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  • When I was studying ancient Rome

  • one of the most difficult things for me to understand is

  • how all of these ancient ruins fit together,

  • but luckily we have Dr. Bernard Frischer

  • who has built an extraordinary video simulation

  • that allows us to move through this space.

  • The difficulty is always two-fold.

  • First of all, that ancient cities are now in ruins

  • so the one problem we have is

  • how do you go from ruins to the way

  • it did look in antiquity.

  • Secondly, we only have random ruins,

  • we don't have everything.

  • So even if you can visualize what the Pantheon looks like

  • or the Colosseum,

  • they are a mile apart in the city .

  • What was everything else? Most of it is missing.

  • So the visualization is trying to put the whole city together

  • And so let's take a look. Okay.

  • It is just beautiful.

  • We're now flying low over the city, over the Tibre.

  • It's a good place to start because you know,

  • the Tibre does divide Rome into two parts.

  • And I see in the distance a very large temple.

  • That's the Temple of Jupiter Optimus Maximus.

  • Jupiter, the best and the greatest,

  • which was the main temple of the Roman state cult.

  • And it's on top of the Capitoline Hill

  • which because of this temple and some others,

  • was considered the center of the state cult

  • and the state religion.

  • So what moment in Rome's history have you chosen?

  • This is notionally the year 320 AD,

  • the peak of Rome's urban development,

  • certainly in terms of public architecture

  • for the simple reason that

  • the Emperor at this time was Constantine the Great

  • and shortly after this year

  • he moved the capital from Rome

  • to his city of Constantinople.

  • Ok so we're flying up the river

  • and after the Capitoline Hill we see the Palatine Hill,

  • another one of the seven canonical hills of Rome.

  • And the Palatine is obvious to anybody who visits Rome.

  • If you're in the forum,

  • this is the great hill with the palaces.

  • In fact, the word palace derives from the word Palatine.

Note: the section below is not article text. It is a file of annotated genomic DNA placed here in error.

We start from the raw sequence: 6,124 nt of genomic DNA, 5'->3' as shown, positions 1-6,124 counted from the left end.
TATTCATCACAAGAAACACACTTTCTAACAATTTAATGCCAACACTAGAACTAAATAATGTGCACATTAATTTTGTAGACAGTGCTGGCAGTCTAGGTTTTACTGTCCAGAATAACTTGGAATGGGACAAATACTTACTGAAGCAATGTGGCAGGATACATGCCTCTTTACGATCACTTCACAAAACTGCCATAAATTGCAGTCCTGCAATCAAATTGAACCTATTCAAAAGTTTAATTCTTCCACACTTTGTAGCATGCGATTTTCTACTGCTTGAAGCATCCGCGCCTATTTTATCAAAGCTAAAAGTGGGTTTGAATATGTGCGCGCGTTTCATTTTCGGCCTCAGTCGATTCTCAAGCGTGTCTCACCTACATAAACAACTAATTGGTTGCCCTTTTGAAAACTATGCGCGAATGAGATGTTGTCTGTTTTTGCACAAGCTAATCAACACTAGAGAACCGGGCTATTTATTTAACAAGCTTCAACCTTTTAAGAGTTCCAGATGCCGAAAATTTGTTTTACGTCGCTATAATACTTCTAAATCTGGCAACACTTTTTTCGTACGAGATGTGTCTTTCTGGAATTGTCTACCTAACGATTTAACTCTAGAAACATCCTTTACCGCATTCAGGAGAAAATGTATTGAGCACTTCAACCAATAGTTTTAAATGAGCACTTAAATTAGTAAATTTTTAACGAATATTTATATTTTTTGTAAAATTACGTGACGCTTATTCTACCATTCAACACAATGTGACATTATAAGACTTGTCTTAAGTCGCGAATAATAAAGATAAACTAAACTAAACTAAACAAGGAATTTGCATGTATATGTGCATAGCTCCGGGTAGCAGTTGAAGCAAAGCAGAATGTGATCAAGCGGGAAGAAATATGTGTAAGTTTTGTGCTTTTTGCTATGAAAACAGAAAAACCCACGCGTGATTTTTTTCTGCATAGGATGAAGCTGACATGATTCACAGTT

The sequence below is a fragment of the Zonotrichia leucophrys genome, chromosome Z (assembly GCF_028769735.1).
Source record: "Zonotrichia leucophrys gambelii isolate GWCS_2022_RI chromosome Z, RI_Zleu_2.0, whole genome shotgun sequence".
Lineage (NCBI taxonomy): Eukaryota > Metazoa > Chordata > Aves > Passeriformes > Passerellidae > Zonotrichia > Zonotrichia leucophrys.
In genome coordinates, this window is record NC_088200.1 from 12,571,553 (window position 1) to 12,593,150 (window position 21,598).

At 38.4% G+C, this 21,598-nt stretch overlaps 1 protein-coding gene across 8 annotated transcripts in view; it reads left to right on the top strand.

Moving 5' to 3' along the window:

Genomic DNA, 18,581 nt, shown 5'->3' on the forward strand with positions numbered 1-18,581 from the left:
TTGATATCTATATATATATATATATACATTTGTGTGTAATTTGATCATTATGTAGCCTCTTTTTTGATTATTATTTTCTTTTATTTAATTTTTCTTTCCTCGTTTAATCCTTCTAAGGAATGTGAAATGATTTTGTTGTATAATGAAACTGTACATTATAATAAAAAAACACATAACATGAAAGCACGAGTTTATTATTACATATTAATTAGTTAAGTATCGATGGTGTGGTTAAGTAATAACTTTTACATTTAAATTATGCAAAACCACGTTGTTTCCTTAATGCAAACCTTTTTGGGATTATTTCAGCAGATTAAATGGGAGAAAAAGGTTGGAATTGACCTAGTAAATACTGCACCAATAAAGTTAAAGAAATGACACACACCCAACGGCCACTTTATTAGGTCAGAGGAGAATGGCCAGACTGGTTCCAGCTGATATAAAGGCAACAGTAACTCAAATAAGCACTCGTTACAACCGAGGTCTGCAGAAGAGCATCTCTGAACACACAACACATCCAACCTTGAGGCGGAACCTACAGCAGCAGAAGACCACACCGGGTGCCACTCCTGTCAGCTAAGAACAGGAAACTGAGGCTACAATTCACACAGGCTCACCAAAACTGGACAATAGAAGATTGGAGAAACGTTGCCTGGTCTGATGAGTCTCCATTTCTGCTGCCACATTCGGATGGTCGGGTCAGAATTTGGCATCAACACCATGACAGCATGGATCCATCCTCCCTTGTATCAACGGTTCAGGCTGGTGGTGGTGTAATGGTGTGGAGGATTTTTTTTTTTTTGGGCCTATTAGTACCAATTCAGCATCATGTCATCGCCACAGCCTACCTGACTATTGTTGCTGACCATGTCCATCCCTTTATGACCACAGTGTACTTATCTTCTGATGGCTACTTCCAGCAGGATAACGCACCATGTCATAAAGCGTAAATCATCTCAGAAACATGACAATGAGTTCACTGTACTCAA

• The Romans, as time went on in their history,

  • said "where ever the emperor is, there the palace is,"

  • or the paletine. So, the term palace got detached

  • from this physical hill

  • and came to just mean "a place where the ruler lives".

  • And actually as we're flying past

  • what is the Circus Maximus,

  • I see the imperial palace, it is so large.

  • It is literally enveloped the entire hillside.

  • We have to remember this was not only

  • where the emperor lived, and his family with him,

  • but it was also the center of the government.

  • any important relationship

  • between this enormous circus and the palace?

  • They are in fact connected

  • and the Emperor was a great giver of the circus games

  • and could easily come down to the Imperial box

  • from the palace,

  • or if he even wanted

  • he could watch the circus races at the Palace.

  • So we're not talking about Barnum & Bailey,

  • we're talking about sporting events.

  • We're mainly talking about chariot races.

  • Think Ben Hur, the very famous chariot race scenes.

  • And there were also animal hunts,

  • there were parades, religious processions,

  • and the triumphal processions.

  • So let's go into the city proper. We know that

  • Rome was this mercantile culture that has real markets.

  • How much do we know about

  • the daily lives of the inhabitants?

  • We know a huge amount.

  • We know about their hundreds of trades and professions,

  • the different social classes.

  • We know about their diet, we know about their longevity.